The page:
Kyle Terada, born and raised in Palo Alto, is a sports photographer based out of the San Francisco Bay Area, California. Specializing in sports, photojournalism, candid and documentary photography, Kyle currently works as a photographer and photo editor for USA TODAY Sports Images, where he covers an enviable selection of sporting events. Prior to this, Kyle worked as the team photographer and assistant editor for Stanford University Athletics, covering some thirty-five varsity sports teams.

With an impressive CV under his belt, Kyle has covered five Olympic Games, six Super Bowls, three World Series, five NBA Finals, two MLS Cups, two MLB All-Star Games, two NBA All-Star Games, two MLS All-Star Games, seven NCAA Final Fours, ten NCAA Championship Games and six US Opens – not to mention the British Open and NHL Finals.


Photo Credit: Kelley L Cox


Early days

As a child, Kyle’s doctor told him he couldn’t play sports because he had ‘bad knees’. Although disappointed by this, Kyle decided to chase the next best thing: sports photography, of course! His mom brought a camera to each sporting event they attended, and Kyle would notoriously run off with it and start clicking away. 

As he got older, one of the hockey teams in the Bay Area took a liking to Kyle’s photos, which strengthened his passion for sports photography. Fortunately, as a senior in high school, he landed the opportunity to intern with Stanford University’s athletic department. Impressed by his dedication and talent, Kyle was soon offered a full-time job at Stanford as a sports photographer. This led to his current position at USA Today, which sees him covering events from the Super Bowl to the Olympics, and major golf tournaments.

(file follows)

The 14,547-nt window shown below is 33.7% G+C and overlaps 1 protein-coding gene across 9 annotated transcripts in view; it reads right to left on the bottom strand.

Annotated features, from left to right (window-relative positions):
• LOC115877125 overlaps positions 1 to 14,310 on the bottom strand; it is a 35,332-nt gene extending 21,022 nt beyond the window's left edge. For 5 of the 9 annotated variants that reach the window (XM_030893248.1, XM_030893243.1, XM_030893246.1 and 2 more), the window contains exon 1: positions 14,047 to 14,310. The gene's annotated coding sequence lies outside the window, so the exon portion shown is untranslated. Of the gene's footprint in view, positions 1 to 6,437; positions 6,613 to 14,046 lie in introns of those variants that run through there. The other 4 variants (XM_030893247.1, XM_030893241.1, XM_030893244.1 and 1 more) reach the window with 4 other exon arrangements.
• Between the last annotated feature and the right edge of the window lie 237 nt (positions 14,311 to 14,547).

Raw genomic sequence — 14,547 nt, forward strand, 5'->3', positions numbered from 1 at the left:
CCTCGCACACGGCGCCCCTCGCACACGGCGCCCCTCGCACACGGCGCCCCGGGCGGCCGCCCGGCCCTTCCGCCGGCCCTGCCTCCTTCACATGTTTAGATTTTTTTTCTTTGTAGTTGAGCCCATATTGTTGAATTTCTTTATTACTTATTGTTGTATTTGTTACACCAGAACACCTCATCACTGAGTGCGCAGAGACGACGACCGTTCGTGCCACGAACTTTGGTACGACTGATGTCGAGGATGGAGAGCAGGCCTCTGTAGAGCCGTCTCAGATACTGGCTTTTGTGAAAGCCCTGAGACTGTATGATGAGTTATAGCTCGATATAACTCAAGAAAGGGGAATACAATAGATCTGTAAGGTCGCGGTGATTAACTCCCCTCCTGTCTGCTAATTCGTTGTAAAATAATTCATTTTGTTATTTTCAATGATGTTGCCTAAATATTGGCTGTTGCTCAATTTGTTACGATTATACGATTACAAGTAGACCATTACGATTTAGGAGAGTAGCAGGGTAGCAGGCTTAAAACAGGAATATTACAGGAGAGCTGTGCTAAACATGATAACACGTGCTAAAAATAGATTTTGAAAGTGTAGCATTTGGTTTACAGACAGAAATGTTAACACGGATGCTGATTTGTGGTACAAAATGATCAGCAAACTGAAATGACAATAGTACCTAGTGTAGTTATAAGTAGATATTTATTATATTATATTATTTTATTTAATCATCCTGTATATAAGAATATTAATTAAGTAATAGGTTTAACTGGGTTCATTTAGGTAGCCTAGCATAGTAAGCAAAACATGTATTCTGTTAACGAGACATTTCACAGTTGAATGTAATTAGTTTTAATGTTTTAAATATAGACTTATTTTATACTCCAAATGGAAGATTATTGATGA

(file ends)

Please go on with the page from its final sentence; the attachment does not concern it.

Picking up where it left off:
Kyle’s gear and setup

The gear Kyle brings to each assignment varies greatly depending on the sport being photographed, the size of the venue, the available remote camera spots and which angles Kyle’s hoping to capture. That said, typically Kyle works with three handheld Sony cameras: a wide angle zoom lens (24-70mm f/2.8 or 24mm f/1.4); a mid zoom lens (70-200mm f/2.8); and a long lens (400mm f/2.8 or 200-600mm f/5.6-6.3). Kyle also brings two Raven transmitters: one for the mid zoom camera and the other for the long lens camera. 

The Ravens have three accessories to make them fire via an external trigger button, so Kyle carries these as well. They’re the PocketWizard HSFM3 Flash Sync Cable, the PocketWizard Trigger Release Button, and a generic 3.5mm Stereo Jack to 3.5mm Stereo Jack Female to Female Adapter. Kyle has the Raven sitting on top of the hot shoe of the Flash Sync Cable, and then uses the 3.5mm to 3.5mm Female to Female Adapter to connect the Trigger Release Button to the Flash Sync Cable.


Kyle’s photography setup. Photo Credit: Kyle Terada - USA TODAY Sports

The Raven journey

Kyle was first introduced to the Raven by Shawn Cullen, a freelance photo assistant for USA TODAY Sports and Sports Illustrated, among others. Kyle saw the Raven for the first time at the NCAA Final Four in 2021, while the Raven was still in its pre-launch beta test phase.

Kyle immediately took a keen interest in the Raven and went on to learn how to use and apply it in the sports world. “While using the Raven,” Kyle said, “I found some bugs and issues that the FusionTLC team were able to fix within a matter of days (or in some cases, even hours) through the Raven's WiFi firmware updates. This is when I knew the Raven wasn’t just an amazing product, but that it also had amazing technical support.”